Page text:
Under EU laws, member states must give the same tax concessions on donations to a charity based in another EU country as it would to a domestic charity - a rule which faces an uncertain future with Britain leaving, with obvious implications for UK charities with Irish links. The situation at present is that the EU encourages cross border giving and as long as an organisation meets the requirements to be a registered charity in the jurisdiction where it resides, then it should be able to benefit from tax effective giving across Europe.
EU Structural Funds
An obvious direct hit to the UK charity sector will be an inability to access EU structural funds, should the UK government not establish alternative programmes or allow access to certain EU funding streams. For Ireland, this may present an opportunity as competition for grants is significantly reduced but, considering many Irish organisations accessing EU funding have British partners, this is damaging to transnational relations and potential knowledge sharing.
Programmes such as Erasmus+, Justice and Europe for Citizens have a clear transnational element and including British project partners has always been easy and beneficial for Irish NGOs and voluntary groups. With such similar administrative and legal systems and often similar social issues, Britain and Ireland make good project bedfellows, learning and growing together. Some of The Wheel’s better known members such as Barnardos, Oxfam and VSO were originally founded in the UK and have arguably brought experience and knowledge to Irish programme, fundraising and advocacy strategies over the years. It remains to be seen if their parent bodies in the UK seek to bolster presence in Ireland in order to access EU structural funds from here.
What of the implications for Northern Ireland, where EU funding has enabled cross-border collaboration and programming such as PEACE and Interreg? Given that the PEACE IV programme, for example, is now being rolled out and border county members of The Wheel are possibly considering applying, it calls into question the future of programmes such as this and the new situation’s impact on their design and effectiveness. The talk of a ‘hard border’ in Northern Ireland does little to build on the progress made since the peace process and could create community divisions. Again, nothing is certain. Attending the European Council summit in Brussels yesterday (29 June 2016), Taoiseach Enda Kenny advocated for maintaining the open border with Northern Ireland and stated his intent to keep the peace process intact. What will be key is for voluntary groups on both sides of the border to have their needs, and the needs of their communities, considered and addressed in the border negotiations.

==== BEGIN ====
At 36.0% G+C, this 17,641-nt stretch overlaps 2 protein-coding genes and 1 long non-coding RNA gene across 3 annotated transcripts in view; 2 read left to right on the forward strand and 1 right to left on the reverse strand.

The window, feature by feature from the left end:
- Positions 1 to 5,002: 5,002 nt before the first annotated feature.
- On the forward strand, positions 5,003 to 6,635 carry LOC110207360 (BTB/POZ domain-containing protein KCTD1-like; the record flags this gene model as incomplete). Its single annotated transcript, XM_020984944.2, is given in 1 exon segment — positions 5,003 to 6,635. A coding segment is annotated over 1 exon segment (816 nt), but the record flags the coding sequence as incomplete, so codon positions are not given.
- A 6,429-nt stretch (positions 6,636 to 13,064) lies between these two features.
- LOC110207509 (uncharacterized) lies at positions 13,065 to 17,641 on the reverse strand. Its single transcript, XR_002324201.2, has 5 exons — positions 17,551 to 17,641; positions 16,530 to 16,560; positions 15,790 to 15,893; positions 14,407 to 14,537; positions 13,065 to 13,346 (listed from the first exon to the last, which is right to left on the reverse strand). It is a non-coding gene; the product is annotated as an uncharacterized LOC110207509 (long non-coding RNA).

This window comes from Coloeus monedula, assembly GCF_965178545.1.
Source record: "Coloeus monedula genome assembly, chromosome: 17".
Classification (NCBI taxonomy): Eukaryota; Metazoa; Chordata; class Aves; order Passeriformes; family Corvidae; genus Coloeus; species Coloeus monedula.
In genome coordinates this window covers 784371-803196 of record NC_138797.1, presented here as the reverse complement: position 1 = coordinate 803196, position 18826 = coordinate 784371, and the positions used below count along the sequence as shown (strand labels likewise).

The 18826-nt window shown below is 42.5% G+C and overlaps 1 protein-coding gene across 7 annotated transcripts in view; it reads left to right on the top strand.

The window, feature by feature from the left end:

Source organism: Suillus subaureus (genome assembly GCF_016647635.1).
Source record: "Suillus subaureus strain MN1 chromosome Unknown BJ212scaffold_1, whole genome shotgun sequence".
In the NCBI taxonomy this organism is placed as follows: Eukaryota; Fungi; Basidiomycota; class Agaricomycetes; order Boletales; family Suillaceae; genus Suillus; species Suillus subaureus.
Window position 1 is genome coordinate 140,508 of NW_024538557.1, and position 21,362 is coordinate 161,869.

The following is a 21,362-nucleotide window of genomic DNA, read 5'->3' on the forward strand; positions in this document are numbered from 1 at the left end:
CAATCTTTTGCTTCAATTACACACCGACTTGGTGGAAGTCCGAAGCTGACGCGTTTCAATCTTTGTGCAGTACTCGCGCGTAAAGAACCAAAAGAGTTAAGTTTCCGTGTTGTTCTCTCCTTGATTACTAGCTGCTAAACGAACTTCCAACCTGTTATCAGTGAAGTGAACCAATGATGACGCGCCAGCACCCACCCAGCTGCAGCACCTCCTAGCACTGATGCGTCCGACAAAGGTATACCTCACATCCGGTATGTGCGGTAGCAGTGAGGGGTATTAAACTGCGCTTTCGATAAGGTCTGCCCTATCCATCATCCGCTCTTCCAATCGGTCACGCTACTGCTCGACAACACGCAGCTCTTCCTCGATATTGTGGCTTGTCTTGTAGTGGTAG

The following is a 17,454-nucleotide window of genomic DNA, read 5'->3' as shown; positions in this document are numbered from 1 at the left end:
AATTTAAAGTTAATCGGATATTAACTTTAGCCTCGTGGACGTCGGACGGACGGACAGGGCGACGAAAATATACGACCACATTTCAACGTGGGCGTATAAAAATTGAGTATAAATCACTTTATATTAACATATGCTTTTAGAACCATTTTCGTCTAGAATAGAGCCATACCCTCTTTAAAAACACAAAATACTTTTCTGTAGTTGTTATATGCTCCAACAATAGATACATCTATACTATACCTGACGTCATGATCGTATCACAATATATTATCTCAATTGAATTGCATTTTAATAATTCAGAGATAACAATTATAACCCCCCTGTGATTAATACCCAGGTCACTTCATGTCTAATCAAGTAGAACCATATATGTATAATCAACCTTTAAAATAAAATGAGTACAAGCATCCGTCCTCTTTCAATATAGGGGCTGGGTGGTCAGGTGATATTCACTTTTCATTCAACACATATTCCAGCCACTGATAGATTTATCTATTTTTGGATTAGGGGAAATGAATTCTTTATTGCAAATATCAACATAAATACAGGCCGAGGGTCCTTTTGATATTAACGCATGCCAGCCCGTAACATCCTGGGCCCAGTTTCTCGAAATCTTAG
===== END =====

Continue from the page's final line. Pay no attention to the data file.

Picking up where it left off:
Economic uncertainty, changes to EU funding and increased social tension in the UK puts the Irish charity sector at risk, even though there could be some opportunities arising. But our sector is used to flux and perhaps needs to be commended for its ability to creatively respond to challenges and crises beyond its control. Precarity and ambiguity in funding and policymaking makes for an agile civil society, well placed to engage with communities and move forward. As Brexit unfolds and the European project takes a hit, The Wheel encourages members around Ireland to extend an arm of friendship and support to our UK voluntary sector neighbours. Existing and new partnerships can be developed and ultimately, it is the needs of communities both at home and in the UK that must be tracked and responded to as much as possible.
Deirdre Finlay, European Programmes Coordinator, The Wheel - firstname.lastname@example.org
LINKS and SOURCES:
Non-Profit Quarterly: https://nonprofitquarterly.org/2016/06/24/historic-uk-brexit-vote-raises-countless-issues-for-nonprofits-civil-society/
Third Sector - Impact on Funding to UK Charities: http://www.thirdsector.co.uk/round-voluntary-sector-reaction-eu-referendum-result/policy-and-politics/article/1400119
Huffington Post - Article re, development sector: http://www.huffingtonpost.com/entry/brexit-could-cause-uk-charities-to-lose-over-200-million-every-year_us_576d6105e4b017b379f5c67b
Irish Times - Impact on Charities (from March 2016): http://www.irishtimes.com/news/world/uk/brexit-voices-how-would-the-uk-leaving-the-eu-affect-charities-1.2569589
European Movement Ireland: http://www.europeanmovement.ie/press-release-european-movement-ireland-statement-on-the-outcome-of-the-uks-eu-referendum/